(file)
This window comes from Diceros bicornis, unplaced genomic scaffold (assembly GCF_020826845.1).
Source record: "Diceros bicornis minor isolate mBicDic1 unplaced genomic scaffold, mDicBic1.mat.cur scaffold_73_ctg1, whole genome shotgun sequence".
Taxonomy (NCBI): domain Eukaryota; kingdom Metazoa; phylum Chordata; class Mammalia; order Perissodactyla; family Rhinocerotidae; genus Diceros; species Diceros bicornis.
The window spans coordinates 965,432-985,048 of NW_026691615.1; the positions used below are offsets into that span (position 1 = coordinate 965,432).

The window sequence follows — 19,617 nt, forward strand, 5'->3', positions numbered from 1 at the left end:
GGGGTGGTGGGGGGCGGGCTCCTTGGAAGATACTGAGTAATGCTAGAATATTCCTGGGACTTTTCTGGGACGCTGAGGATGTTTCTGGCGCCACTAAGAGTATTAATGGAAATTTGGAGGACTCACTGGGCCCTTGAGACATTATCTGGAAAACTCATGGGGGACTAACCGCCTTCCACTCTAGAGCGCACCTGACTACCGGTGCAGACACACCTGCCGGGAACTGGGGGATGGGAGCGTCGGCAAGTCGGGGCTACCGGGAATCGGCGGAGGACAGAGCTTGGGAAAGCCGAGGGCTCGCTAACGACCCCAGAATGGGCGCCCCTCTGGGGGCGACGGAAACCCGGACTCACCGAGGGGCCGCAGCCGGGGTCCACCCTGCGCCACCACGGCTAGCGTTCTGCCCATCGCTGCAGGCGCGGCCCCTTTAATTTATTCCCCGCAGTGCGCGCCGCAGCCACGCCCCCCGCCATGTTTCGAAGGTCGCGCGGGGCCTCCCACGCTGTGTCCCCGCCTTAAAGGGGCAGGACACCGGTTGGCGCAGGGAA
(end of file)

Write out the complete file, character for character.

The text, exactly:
This window comes from Diceros bicornis, unplaced genomic scaffold (assembly GCF_020826845.1).
Source record: "Diceros bicornis minor isolate mBicDic1 unplaced genomic scaffold, mDicBic1.mat.cur scaffold_73_ctg1, whole genome shotgun sequence".
Taxonomy (NCBI): domain Eukaryota; kingdom Metazoa; phylum Chordata; class Mammalia; order Perissodactyla; family Rhinocerotidae; genus Diceros; species Diceros bicornis.
The window spans coordinates 965,432-985,048 of NW_026691615.1; the positions used below are offsets into that span (position 1 = coordinate 965,432).

The window sequence follows — 19,617 nt, forward strand, 5'->3', positions numbered from 1 at the left end:
GGGGTGGTGGGGGGCGGGCTCCTTGGAAGATACTGAGTAATGCTAGAATATTCCTGGGACTTTTCTGGGACGCTGAGGATGTTTCTGGCGCCACTAAGAGTATTAATGGAAATTTGGAGGACTCACTGGGCCCTTGAGACATTATCTGGAAAACTCATGGGGGACTAACCGCCTTCCACTCTAGAGCGCACCTGACTACCGGTGCAGACACACCTGCCGGGAACTGGGGGATGGGAGCGTCGGCAAGTCGGGGCTACCGGGAATCGGCGGAGGACAGAGCTTGGGAAAGCCGAGGGCTCGCTAACGACCCCAGAATGGGCGCCCCTCTGGGGGCGACGGAAACCCGGACTCACCGAGGGGCCGCAGCCGGGGTCCACCCTGCGCCACCACGGCTAGCGTTCTGCCCATCGCTGCAGGCGCGGCCCCTTTAATTTATTCCCCGCAGTGCGCGCCGCAGCCACGCCCCCCGCCATGTTTCGAAGGTCGCGCGGGGCCTCCCACGCTGTGTCCCCGCCTTAAAGGGGCAGGACACCGGTTGGCGCAGGGAA